On April 27, 2023, the Advocate General published it’s Opinion in Case C-340/21 regarding the compensation that can be awarded for non-material damage arising from liability and presumed fault on the part of the data controller.

In order to be exempt from liability, a data controller must demonstrate that it is not in any way responsible for the event giving rise to the damage. Fear of a possible misuse of the personal data in the future can constitute non-material damage. This will give rise to a right to compensation only if it is actual and certain emotional damage and not simply trouble or inconvenience for the data subject.

The Opinion of the Advocate General states that the data controller is obliged to implement appropriate technical and organizational measures to ensure that processing of personal data is performed in accordance with the General Data Protection Regulation (‘GDPR’).

The most important points of the Opinion are that that:

  • The occurrence of a personal data breach is not sufficient in itself to conclude that the technical and organizational measures implemented by the data controller were not ‘appropriate’ to ensure data protection. The data controller’s decision is subject to possible judicial review of compliance but the data controller must consider the ‘state of the art’ to what is reasonably possible at the time of implementation as well as the implementation costs. The assessment of appropriateness of the measures will be based on a balancing exercise between the interests of the data subject and the economic interests and technological capacity of the controller, in compliance with the general principle of proportionality;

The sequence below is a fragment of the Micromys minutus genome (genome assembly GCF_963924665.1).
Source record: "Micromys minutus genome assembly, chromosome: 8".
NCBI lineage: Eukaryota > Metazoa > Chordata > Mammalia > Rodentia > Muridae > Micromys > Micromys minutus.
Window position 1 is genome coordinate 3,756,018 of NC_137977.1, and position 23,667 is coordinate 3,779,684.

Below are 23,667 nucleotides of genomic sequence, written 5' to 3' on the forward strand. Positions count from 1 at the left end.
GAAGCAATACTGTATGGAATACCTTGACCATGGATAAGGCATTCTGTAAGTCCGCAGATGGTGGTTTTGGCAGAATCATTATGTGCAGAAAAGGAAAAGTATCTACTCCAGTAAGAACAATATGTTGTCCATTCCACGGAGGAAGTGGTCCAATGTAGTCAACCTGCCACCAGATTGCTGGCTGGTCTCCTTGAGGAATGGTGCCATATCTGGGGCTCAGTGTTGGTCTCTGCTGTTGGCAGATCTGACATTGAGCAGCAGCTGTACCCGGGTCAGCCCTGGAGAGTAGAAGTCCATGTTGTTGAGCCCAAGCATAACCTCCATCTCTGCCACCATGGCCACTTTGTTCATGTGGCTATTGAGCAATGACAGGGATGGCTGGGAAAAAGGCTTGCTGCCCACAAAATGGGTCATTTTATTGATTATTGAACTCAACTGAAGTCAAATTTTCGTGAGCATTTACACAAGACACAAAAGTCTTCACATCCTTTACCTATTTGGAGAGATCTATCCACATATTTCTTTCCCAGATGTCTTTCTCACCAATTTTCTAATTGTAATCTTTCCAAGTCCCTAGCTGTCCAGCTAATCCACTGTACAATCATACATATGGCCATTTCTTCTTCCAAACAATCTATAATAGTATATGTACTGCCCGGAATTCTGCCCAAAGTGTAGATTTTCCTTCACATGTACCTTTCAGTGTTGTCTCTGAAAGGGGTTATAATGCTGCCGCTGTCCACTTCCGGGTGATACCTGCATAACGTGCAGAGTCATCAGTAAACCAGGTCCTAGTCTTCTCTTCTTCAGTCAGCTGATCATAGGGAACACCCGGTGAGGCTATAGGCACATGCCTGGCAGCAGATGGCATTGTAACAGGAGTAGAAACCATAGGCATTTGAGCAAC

• The burden of proving that the measures are appropriate is on the data controller and not the data subject;
  • The fact that the infringement has been committed by a third party does not in itself constitute a ground for exempting the data controller. In order to be exempted from liability, the data controller must demonstrate, to a high standard of proof, that it is not in any way responsible for the event giving rise to the damage;
  • Detriment consisting in the fear of a potential misuse of one’s personal data in the future, the existence of which the data subject has demonstrated, may constitute non-material damage giving rise to a right to compensation, provided that it is a matter of actual and certain emotional damage and not simply trouble or inconvenience.

While the Advocate General’s Opinion is not binding on the Court of Justice of the European Union (‘CJEU’), the Opinion provides an independent legal solution to the CJEU which can be considered by the judges when deliberating the case. The outcome of Case C340/21 is a development that will be closely monitored.

Does your organization have a question about data breaches or how to respond to data subjects regarding data breaches? Contact us, the Experts in Data Privacy, at info@dpoconsultancy.nl for more information.